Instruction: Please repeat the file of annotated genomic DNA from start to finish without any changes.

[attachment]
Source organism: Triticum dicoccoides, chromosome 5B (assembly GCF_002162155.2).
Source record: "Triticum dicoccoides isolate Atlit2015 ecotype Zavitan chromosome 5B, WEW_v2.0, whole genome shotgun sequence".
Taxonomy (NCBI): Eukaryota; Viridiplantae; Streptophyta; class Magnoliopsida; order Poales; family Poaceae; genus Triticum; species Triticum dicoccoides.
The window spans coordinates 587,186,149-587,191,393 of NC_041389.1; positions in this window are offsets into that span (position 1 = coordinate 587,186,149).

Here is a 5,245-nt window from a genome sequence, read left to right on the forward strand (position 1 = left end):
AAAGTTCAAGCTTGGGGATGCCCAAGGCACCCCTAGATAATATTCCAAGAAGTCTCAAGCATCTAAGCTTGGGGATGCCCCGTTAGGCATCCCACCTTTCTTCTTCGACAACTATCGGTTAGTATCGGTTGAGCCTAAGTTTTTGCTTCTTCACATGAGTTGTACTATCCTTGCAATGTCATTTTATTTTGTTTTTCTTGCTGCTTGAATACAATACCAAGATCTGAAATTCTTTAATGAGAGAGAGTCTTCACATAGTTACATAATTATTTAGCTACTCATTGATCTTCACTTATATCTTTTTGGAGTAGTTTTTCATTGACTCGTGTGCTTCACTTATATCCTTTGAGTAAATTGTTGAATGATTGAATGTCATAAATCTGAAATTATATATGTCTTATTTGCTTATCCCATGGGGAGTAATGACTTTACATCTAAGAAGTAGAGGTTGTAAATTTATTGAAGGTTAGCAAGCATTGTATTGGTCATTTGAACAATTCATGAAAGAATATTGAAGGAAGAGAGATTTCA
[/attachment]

Source organism: Triticum dicoccoides, chromosome 5B (assembly GCF_002162155.2).
Source record: "Triticum dicoccoides isolate Atlit2015 ecotype Zavitan chromosome 5B, WEW_v2.0, whole genome shotgun sequence".
Taxonomy (NCBI): Eukaryota; Viridiplantae; Streptophyta; class Magnoliopsida; order Poales; family Poaceae; genus Triticum; species Triticum dicoccoides.
The window spans coordinates 587,186,149-587,191,393 of NC_041389.1; positions in this window are offsets into that span (position 1 = coordinate 587,186,149).

Here is a 5,245-nt window from a genome sequence, read left to right on the forward strand (position 1 = left end):
AAAGTTCAAGCTTGGGGATGCCCAAGGCACCCCTAGATAATATTCCAAGAAGTCTCAAGCATCTAAGCTTGGGGATGCCCCGTTAGGCATCCCACCTTTCTTCTTCGACAACTATCGGTTAGTATCGGTTGAGCCTAAGTTTTTGCTTCTTCACATGAGTTGTACTATCCTTGCAATGTCATTTTATTTTGTTTTTCTTGCTGCTTGAATACAATACCAAGATCTGAAATTCTTTAATGAGAGAGAGTCTTCACATAGTTACATAATTATTTAGCTACTCATTGATCTTCACTTATATCTTTTTGGAGTAGTTTTTCATTGACTCGTGTGCTTCACTTATATCCTTTGAGTAAATTGTTGAATGATTGAATGTCATAAATCTGAAATTATATATGTCTTATTTGCTTATCCCATGGGGAGTAATGACTTTACATCTAAGAAGTAGAGGTTGTAAATTTATTGAAGGTTAGCAAGCATTGTATTGGTCATTTGAACAATTCATGAAAGAATATTGAAGGAAGAGAGATTTCA